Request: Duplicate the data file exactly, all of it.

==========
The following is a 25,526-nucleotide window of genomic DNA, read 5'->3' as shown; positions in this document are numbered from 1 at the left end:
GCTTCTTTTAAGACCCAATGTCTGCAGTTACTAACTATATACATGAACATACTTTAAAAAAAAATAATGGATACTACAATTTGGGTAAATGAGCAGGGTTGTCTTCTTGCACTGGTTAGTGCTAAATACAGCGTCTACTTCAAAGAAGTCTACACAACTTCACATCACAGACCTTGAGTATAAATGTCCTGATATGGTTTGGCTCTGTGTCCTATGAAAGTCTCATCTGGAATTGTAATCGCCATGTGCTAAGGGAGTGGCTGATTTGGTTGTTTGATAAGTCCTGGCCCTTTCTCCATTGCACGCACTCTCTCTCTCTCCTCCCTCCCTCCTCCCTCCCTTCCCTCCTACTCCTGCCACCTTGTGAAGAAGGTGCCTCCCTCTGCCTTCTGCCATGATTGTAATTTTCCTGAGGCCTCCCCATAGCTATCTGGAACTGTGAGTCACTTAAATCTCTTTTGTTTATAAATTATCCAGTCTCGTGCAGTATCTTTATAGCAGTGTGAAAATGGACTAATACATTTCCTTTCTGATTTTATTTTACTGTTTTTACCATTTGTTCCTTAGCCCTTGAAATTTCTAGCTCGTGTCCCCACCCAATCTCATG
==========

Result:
The following is a 25,526-nucleotide window of genomic DNA, read 5'->3' as shown; positions in this document are numbered from 1 at the left end:
GCTTCTTTTAAGACCCAATGTCTGCAGTTACTAACTATATACATGAACATACTTTAAAAAAAAATAATGGATACTACAATTTGGGTAAATGAGCAGGGTTGTCTTCTTGCACTGGTTAGTGCTAAATACAGCGTCTACTTCAAAGAAGTCTACACAACTTCACATCACAGACCTTGAGTATAAATGTCCTGATATGGTTTGGCTCTGTGTCCTATGAAAGTCTCATCTGGAATTGTAATCGCCATGTGCTAAGGGAGTGGCTGATTTGGTTGTTTGATAAGTCCTGGCCCTTTCTCCATTGCACGCACTCTCTCTCTCTCCTCCCTCCCTCCTCCCTCCCTTCCCTCCTACTCCTGCCACCTTGTGAAGAAGGTGCCTCCCTCTGCCTTCTGCCATGATTGTAATTTTCCTGAGGCCTCCCCATAGCTATCTGGAACTGTGAGTCACTTAAATCTCTTTTGTTTATAAATTATCCAGTCTCGTGCAGTATCTTTATAGCAGTGTGAAAATGGACTAATACATTTCCTTTCTGATTTTATTTTACTGTTTTTACCATTTGTTCCTTAGCCCTTGAAATTTCTAGCTCGTGTCCCCACCCAATCTCATG